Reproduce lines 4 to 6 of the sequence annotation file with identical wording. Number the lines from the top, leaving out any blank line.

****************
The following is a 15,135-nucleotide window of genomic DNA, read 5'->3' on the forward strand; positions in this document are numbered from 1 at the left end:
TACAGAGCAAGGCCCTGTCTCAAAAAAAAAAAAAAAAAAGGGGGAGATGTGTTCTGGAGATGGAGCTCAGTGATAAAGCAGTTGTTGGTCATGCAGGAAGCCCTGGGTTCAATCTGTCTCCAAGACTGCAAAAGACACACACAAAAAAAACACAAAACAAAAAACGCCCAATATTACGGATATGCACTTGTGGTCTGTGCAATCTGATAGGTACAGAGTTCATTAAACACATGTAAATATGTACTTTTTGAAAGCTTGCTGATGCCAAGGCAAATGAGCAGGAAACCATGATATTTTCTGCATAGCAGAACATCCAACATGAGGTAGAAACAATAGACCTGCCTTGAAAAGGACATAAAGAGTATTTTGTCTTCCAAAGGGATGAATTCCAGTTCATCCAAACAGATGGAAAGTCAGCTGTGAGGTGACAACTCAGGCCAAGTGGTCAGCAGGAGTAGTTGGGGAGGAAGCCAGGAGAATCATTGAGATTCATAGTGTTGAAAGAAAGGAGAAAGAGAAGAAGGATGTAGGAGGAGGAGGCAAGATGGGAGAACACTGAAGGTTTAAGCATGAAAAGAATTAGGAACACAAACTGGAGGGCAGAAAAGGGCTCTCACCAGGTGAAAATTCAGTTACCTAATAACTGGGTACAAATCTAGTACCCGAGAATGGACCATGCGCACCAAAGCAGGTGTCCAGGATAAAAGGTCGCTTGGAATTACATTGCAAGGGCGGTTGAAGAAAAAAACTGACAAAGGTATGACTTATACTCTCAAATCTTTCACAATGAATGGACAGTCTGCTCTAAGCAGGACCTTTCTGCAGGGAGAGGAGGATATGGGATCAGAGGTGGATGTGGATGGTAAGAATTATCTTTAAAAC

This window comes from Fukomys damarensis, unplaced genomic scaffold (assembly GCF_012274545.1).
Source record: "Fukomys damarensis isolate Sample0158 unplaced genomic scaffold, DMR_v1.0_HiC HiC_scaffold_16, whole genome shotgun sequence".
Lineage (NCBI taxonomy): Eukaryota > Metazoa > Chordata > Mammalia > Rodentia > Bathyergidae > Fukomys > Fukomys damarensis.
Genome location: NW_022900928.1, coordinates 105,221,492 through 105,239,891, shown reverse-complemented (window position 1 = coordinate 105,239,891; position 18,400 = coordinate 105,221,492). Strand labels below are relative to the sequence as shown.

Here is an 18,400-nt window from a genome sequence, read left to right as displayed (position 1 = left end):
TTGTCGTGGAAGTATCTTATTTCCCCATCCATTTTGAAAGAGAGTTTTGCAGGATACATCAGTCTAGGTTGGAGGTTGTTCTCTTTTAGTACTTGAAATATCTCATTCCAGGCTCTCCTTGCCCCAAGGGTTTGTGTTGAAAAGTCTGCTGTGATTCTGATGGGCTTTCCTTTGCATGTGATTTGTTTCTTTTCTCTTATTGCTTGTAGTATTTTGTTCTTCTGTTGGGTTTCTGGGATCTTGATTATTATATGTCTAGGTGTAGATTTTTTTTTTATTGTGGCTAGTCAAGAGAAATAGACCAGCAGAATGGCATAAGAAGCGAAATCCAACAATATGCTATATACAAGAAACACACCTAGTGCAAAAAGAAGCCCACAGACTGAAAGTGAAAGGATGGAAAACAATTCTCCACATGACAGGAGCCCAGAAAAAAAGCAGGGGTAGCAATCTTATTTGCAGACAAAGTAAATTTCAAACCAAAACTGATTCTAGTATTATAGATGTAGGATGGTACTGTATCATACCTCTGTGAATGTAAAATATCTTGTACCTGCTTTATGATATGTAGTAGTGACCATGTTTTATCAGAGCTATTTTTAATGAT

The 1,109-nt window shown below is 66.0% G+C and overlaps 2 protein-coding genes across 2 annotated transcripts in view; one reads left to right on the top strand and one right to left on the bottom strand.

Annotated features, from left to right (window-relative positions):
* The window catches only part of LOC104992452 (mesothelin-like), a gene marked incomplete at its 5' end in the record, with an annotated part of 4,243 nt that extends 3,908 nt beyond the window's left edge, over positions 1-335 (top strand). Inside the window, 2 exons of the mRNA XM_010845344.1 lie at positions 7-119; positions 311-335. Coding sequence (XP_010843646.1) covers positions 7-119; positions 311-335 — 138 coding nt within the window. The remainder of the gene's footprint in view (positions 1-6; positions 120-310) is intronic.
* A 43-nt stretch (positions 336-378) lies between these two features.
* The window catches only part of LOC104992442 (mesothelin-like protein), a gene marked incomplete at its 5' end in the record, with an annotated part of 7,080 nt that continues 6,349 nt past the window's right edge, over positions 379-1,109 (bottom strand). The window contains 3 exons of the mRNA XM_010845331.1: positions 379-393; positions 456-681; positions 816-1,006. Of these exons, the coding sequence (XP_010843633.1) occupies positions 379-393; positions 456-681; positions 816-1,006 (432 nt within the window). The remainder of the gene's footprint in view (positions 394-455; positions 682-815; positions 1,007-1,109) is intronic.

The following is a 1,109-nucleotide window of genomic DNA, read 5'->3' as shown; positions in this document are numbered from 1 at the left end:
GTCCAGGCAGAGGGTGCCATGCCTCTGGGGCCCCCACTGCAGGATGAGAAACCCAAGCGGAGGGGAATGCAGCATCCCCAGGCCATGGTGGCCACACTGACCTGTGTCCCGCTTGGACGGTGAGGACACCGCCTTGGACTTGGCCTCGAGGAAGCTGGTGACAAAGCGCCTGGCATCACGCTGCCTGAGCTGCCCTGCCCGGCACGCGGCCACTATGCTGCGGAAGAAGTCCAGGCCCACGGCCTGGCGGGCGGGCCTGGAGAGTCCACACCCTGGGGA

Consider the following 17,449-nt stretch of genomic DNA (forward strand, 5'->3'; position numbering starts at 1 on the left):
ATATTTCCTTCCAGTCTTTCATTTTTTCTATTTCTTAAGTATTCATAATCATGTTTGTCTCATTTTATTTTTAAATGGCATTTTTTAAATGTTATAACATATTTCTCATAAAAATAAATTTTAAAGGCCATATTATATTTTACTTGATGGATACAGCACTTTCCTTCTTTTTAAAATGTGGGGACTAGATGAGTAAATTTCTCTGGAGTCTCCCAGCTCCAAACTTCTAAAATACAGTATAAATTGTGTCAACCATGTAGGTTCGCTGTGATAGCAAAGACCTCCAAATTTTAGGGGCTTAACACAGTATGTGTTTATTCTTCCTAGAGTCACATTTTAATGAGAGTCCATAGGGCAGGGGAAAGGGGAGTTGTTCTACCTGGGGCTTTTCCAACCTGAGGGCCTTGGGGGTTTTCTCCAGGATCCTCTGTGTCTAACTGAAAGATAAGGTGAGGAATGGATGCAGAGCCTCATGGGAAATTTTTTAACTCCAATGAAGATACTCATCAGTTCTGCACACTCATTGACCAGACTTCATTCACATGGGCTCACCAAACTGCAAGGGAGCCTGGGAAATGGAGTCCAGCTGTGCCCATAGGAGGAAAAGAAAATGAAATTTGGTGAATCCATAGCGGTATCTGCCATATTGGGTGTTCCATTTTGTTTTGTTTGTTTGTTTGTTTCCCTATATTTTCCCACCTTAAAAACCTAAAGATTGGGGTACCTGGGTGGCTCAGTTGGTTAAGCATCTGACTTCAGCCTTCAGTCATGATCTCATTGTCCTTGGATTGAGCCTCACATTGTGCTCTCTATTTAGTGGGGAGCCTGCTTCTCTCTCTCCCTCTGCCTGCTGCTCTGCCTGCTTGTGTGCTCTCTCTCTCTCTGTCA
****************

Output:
Source record: "Fukomys damarensis isolate Sample0158 unplaced genomic scaffold, DMR_v1.0_HiC HiC_scaffold_16, whole genome shotgun sequence".
Lineage (NCBI taxonomy): Eukaryota > Metazoa > Chordata > Mammalia > Rodentia > Bathyergidae > Fukomys > Fukomys damarensis.
Genome location: NW_022900928.1, coordinates 105,221,492 through 105,239,891, shown reverse-complemented (window position 1 = coordinate 105,239,891; position 18,400 = coordinate 105,221,492). Strand labels below are relative to the sequence as shown.